A psychologist and co-founder of a mental health NGO called Customize Cognition, Ritika forayed into the space of menstrual health and hygiene, sexual and reproductive healthcare and rights and gender equality as an MHM Fellow with YKA. She says, “The experience of working on MHM/SRHR and gender equality has been an enriching and eye-opening experience. I have learned what’s beneath the surface of the issue, be it awareness, lack of resources or disregard for trans men, who also menstruate.”

The Transmen-ses campaign aims to tackle the issue of silence and disregard for trans men’s menstruation needs, by mobilising gender sensitive health professionals and gender neutral restrooms in Lucknow.

Read more about the campaign here.

A Computer Science engineer by education, Nitisha started her career in the corporate sector, before realising she wanted to work in the development and social justice space. Since then, she has worked with Teach For India and Care India and is from the founding batch of Indian School of Development Management (ISDM), a one of its kind organisation creating leaders for the development sector through its experiential learning post graduate program.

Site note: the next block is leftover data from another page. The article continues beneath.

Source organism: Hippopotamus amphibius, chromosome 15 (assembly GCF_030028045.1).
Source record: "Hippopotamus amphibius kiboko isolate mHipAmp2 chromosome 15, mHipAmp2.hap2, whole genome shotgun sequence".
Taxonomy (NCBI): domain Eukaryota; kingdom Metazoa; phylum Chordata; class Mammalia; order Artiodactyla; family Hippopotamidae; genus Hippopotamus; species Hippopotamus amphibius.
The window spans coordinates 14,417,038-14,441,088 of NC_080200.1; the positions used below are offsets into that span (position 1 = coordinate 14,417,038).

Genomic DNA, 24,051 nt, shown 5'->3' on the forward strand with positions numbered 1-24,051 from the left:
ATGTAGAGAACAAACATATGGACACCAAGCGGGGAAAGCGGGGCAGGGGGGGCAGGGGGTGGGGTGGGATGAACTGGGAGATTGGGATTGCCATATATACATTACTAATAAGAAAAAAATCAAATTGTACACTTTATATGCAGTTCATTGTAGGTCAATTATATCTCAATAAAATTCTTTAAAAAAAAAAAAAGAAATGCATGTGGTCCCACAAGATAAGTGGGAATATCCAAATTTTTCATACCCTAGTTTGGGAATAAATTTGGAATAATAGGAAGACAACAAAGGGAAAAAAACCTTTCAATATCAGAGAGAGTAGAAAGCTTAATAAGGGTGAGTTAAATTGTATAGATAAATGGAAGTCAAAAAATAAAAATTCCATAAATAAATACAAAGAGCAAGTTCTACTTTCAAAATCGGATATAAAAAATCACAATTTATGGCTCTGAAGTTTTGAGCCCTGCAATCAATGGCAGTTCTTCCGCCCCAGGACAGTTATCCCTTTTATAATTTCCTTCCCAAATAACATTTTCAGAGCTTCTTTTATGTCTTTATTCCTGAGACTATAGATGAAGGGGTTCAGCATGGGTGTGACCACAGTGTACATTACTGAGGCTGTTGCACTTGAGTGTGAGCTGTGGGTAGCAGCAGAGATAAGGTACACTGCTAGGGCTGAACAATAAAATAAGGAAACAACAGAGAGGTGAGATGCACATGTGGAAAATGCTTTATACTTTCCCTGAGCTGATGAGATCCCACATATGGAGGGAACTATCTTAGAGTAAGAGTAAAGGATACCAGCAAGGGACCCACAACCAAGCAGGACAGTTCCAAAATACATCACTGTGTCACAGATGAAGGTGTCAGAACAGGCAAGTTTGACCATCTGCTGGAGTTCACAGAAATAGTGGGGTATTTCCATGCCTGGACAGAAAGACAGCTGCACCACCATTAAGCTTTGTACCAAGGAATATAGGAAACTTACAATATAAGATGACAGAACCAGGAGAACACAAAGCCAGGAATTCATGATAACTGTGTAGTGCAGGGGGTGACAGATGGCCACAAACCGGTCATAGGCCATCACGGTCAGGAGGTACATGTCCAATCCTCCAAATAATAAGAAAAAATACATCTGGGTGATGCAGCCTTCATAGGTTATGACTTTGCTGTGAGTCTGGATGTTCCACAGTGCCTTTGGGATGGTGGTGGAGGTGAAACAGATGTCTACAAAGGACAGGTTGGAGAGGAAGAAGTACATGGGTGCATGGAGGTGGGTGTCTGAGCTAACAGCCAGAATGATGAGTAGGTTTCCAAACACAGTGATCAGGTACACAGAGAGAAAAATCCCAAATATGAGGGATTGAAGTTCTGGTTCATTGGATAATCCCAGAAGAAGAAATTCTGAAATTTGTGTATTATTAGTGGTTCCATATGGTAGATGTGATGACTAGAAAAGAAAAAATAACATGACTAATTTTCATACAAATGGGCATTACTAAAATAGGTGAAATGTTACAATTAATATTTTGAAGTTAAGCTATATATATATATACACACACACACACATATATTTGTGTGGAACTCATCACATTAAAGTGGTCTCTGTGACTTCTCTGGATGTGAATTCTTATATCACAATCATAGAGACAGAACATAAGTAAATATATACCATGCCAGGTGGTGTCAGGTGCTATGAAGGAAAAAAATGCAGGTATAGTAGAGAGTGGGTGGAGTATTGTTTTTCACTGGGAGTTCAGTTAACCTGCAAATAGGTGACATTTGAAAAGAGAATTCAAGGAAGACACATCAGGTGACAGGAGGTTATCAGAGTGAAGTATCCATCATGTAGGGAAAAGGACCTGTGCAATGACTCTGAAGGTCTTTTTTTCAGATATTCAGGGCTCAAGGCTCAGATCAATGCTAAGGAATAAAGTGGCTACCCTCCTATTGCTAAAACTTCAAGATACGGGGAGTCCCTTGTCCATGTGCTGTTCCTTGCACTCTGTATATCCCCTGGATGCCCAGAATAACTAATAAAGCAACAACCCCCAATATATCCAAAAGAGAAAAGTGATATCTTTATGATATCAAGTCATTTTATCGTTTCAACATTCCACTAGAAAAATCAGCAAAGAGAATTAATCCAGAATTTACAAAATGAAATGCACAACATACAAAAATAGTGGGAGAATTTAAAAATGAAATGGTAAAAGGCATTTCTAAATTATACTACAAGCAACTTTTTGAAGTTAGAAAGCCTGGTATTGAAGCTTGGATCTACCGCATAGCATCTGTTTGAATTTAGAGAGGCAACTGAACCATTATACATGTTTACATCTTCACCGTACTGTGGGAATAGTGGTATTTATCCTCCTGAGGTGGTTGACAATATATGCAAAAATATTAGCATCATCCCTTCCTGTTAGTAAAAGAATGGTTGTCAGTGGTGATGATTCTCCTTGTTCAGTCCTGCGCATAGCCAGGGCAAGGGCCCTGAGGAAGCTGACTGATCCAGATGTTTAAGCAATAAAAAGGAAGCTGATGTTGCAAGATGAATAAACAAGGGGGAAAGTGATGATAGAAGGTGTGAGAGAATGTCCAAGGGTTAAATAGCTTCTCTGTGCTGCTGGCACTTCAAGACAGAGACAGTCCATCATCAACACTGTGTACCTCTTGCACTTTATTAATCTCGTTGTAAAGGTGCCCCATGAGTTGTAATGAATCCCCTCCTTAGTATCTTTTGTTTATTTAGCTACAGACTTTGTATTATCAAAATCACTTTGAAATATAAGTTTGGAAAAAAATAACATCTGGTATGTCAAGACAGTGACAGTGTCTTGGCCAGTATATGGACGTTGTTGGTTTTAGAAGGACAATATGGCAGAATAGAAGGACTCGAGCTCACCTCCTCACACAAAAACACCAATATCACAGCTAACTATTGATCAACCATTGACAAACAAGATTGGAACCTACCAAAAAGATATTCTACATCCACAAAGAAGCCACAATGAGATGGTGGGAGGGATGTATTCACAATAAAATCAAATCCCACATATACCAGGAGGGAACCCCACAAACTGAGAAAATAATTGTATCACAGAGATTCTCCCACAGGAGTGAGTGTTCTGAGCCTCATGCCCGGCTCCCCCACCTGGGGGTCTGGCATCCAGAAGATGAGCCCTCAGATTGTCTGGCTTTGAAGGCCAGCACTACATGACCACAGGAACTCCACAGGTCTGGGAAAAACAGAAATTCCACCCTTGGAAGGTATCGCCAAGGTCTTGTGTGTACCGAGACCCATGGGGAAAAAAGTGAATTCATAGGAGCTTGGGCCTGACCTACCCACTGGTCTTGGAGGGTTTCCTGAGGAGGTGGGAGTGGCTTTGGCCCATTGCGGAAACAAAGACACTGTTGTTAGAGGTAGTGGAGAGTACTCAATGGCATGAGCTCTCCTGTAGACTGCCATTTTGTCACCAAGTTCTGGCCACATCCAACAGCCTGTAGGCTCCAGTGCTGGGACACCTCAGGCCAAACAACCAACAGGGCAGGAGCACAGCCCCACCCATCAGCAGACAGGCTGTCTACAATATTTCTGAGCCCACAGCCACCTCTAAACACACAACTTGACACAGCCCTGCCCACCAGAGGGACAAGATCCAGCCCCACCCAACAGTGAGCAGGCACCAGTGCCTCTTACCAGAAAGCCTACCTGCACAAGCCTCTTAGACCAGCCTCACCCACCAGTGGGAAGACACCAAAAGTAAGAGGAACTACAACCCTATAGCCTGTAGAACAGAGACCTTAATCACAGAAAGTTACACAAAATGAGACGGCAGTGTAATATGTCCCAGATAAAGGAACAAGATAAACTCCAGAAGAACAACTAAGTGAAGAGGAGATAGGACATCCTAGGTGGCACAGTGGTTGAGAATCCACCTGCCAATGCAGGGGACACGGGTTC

As a Youth Ki Awaaz Menstrual Health Fellow, Nitisha has started Let’s Talk Period, a campaign to mobilise young people to switch to sustainable period products. She says, “80 lakh women in Delhi use non-biodegradable sanitary products, generate 3000 tonnes of menstrual waste, that takes 500-800 years to decompose; which in turn contributes to the health issues of all menstruators, increased burden of waste management on the city and harmful living environment for all citizens.

Let’s Talk Period aims to change this by

Find out more about her campaign here.

Share your details to download the report.









We promise not to spam or send irrelevant information.

A former Assistant Secretary with the Ministry of Women and Child Development in West Bengal for three months, Lakshmi Bhavya has been championing the cause of menstrual hygiene in her district. By associating herself with the Lalana Campaign, a holistic menstrual hygiene awareness campaign which is conducted by the Anahat NGO, Lakshmi has been slowly breaking taboos when it comes to periods and menstrual hygiene.